And he snubs mechanical supplementary workbooks, finding them meaningless.

Summer is a good time to let kids express their creativity, to arouse their curiosity in things around them, to allow them to find their own elements (Sir Ken Robinson), to develop their interest in reading, or, to simply let them play. We can put them through 5 additional summer courses, or subject them to 20 supplementary workbooks. But there is a heavy price to pay.

Would you rather be a man or a woman?

The other day, while discussing the many difficulties that a woman needs to face during her journey of life, I concluded: “I have never wanted to be a woman.”

But a former student, Andrea, proclaimed, “I have never wanted to be a man.”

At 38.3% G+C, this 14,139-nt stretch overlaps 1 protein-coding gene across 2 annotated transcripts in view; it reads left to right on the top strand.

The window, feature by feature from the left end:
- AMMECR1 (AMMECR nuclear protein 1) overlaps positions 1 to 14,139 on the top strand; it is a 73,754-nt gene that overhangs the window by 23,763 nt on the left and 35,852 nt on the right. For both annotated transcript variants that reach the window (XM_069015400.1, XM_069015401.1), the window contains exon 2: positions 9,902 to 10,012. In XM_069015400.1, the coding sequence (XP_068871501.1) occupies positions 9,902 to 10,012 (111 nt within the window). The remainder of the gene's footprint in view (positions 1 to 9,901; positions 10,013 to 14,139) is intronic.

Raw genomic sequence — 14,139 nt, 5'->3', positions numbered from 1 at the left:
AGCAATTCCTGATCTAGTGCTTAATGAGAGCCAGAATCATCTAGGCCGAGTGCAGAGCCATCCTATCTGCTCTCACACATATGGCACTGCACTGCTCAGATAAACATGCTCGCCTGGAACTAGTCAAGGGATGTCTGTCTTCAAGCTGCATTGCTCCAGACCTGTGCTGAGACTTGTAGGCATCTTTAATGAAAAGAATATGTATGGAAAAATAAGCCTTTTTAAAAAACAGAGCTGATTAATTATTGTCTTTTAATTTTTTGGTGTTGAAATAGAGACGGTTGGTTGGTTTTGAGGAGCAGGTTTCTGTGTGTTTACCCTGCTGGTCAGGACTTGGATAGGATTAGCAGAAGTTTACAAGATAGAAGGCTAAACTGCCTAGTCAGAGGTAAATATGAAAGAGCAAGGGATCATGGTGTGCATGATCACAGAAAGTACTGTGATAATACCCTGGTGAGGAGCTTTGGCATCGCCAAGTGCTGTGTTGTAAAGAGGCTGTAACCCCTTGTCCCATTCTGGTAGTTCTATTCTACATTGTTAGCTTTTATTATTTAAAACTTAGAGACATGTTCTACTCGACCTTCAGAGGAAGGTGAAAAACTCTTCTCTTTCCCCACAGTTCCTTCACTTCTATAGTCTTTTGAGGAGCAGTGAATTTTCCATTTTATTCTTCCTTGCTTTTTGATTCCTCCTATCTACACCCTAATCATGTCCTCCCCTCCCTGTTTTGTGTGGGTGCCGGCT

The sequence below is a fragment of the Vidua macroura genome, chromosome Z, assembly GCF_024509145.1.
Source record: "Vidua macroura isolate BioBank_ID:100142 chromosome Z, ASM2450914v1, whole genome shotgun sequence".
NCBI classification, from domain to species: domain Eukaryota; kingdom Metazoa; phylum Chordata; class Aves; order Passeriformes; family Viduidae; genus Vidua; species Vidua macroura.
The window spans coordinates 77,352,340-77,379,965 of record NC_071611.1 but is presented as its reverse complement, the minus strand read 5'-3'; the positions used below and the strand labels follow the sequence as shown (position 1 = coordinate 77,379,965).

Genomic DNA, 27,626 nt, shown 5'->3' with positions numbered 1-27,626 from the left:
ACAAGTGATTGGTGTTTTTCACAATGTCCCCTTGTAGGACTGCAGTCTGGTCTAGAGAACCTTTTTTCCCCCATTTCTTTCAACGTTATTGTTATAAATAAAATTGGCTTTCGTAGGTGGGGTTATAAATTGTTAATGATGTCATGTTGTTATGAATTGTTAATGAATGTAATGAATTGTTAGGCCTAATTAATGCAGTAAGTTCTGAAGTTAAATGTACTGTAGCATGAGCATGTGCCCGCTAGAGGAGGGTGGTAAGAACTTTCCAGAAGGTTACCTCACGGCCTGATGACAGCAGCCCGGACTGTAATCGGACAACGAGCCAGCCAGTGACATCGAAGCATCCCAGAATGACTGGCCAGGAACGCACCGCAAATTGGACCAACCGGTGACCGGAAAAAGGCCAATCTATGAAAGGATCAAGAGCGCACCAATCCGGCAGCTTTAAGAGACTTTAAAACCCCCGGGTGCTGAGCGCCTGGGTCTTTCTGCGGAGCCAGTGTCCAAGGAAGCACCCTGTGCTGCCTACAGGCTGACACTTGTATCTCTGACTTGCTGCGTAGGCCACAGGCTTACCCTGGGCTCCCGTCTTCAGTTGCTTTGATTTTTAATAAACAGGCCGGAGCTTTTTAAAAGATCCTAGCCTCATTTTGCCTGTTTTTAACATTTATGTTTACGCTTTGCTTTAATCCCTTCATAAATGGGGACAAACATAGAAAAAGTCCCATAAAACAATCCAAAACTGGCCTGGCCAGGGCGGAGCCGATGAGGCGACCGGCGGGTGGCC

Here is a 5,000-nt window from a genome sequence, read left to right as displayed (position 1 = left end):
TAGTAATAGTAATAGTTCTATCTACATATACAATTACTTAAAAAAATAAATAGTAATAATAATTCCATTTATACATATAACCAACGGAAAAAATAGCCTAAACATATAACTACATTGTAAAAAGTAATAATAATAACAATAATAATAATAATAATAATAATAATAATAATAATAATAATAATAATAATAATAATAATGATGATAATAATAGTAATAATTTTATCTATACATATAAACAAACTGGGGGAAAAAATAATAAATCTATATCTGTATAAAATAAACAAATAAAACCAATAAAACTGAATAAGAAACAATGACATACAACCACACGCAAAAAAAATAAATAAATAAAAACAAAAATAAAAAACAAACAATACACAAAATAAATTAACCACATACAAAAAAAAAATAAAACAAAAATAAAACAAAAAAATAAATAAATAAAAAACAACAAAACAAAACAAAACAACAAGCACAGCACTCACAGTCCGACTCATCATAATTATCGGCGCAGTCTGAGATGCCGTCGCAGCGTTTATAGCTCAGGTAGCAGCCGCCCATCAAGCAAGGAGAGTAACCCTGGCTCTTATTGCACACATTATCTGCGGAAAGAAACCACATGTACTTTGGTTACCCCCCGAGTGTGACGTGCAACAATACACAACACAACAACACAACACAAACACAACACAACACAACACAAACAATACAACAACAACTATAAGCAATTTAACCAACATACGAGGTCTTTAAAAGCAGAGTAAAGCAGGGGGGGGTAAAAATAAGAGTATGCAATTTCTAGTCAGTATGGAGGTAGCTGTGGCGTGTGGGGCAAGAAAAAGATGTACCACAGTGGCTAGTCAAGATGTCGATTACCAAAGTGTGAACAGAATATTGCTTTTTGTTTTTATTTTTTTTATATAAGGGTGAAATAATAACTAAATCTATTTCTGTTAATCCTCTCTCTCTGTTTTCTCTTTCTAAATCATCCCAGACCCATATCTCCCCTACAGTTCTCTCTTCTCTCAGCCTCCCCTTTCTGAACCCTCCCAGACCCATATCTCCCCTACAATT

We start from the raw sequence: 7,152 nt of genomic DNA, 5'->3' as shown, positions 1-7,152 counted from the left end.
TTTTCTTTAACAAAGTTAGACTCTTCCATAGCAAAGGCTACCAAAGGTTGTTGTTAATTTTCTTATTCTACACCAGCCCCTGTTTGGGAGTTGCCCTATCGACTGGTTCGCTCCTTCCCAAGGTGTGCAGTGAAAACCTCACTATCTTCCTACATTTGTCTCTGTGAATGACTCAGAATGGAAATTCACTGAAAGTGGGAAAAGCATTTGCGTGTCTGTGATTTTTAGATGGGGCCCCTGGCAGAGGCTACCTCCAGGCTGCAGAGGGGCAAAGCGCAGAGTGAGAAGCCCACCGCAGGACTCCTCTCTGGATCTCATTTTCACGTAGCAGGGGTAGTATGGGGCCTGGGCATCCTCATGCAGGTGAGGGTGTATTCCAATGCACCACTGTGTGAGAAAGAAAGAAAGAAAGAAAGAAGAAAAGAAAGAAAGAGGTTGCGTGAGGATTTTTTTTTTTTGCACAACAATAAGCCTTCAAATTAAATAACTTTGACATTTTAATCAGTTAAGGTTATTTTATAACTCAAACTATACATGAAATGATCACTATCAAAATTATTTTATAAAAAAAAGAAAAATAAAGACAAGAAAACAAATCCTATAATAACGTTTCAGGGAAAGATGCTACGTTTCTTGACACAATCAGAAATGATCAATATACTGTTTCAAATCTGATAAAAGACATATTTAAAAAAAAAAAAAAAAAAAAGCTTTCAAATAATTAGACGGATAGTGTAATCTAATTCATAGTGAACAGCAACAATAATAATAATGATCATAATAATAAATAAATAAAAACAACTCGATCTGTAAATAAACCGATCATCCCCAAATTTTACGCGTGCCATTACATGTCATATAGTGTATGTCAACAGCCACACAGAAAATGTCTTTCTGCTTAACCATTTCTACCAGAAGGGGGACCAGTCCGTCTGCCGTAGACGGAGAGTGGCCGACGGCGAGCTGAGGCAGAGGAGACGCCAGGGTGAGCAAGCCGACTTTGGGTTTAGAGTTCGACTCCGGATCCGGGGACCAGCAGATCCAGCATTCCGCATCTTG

I met up with Andrea and Clairine, another former student, today, and over lunch, I asked them the very question, “What’s so good about being a woman in today’s society?”

Interestingly, Clairine sided with Andrea, and they started to enumerate the advantages of being a woman, and the disadvantages of being a man, in present-day society.

Listening intently, I came to realise the huge difference between our perceptions of the life that members of the opposite sex are experiencing. For example, they see men’s financial responsibility for the family as a great burden, while I don’t see it as a source of stress. I see a woman’s major chapters of life as sources of worry, but they didn’t experience them as worrisome.

Perhaps we can only fully understand the joys and sorrows of the opposite sex by living our life a second time, in a different gender role. But for me the problem is: If I could live my life a second time, I would still want to be a man!